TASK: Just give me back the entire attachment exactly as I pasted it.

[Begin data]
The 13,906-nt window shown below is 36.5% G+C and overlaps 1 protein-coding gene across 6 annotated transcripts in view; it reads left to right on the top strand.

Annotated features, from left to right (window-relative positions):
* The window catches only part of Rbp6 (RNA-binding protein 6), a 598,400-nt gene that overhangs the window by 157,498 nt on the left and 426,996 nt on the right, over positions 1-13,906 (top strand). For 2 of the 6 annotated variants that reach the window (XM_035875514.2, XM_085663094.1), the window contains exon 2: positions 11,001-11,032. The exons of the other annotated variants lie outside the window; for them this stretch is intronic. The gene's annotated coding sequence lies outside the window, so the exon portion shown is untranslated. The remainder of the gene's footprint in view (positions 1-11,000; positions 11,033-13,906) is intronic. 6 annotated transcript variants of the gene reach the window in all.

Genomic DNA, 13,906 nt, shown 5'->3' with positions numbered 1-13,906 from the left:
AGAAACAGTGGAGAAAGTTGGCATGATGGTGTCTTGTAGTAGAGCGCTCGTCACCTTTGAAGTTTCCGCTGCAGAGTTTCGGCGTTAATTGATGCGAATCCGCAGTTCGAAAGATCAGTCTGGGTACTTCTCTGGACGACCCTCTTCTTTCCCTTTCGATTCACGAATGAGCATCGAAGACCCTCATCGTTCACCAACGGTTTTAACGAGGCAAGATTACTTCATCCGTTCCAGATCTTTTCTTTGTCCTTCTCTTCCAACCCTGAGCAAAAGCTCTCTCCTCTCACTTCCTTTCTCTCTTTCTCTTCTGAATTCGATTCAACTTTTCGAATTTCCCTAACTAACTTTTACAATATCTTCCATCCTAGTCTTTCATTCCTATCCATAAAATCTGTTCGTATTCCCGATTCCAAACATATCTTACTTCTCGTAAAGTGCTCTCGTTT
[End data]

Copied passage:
The 13,906-nt window shown below is 36.5% G+C and overlaps 1 protein-coding gene across 6 annotated transcripts in view; it reads left to right on the top strand.

Annotated features, from left to right (window-relative positions):
* The window catches only part of Rbp6 (RNA-binding protein 6), a 598,400-nt gene that overhangs the window by 157,498 nt on the left and 426,996 nt on the right, over positions 1-13,906 (top strand). For 2 of the 6 annotated variants that reach the window (XM_035875514.2, XM_085663094.1), the window contains exon 2: positions 11,001-11,032. The exons of the other annotated variants lie outside the window; for them this stretch is intronic. The gene's annotated coding sequence lies outside the window, so the exon portion shown is untranslated. The remainder of the gene's footprint in view (positions 1-11,000; positions 11,033-13,906) is intronic. 6 annotated transcript variants of the gene reach the window in all.

Genomic DNA, 13,906 nt, shown 5'->3' with positions numbered 1-13,906 from the left:
AGAAACAGTGGAGAAAGTTGGCATGATGGTGTCTTGTAGTAGAGCGCTCGTCACCTTTGAAGTTTCCGCTGCAGAGTTTCGGCGTTAATTGATGCGAATCCGCAGTTCGAAAGATCAGTCTGGGTACTTCTCTGGACGACCCTCTTCTTTCCCTTTCGATTCACGAATGAGCATCGAAGACCCTCATCGTTCACCAACGGTTTTAACGAGGCAAGATTACTTCATCCGTTCCAGATCTTTTCTTTGTCCTTCTCTTCCAACCCTGAGCAAAAGCTCTCTCCTCTCACTTCCTTTCTCTCTTTCTCTTCTGAATTCGATTCAACTTTTCGAATTTCCCTAACTAACTTTTACAATATCTTCCATCCTAGTCTTTCATTCCTATCCATAAAATCTGTTCGTATTCCCGATTCCAAACATATCTTACTTCTCGTAAAGTGCTCTCGTTT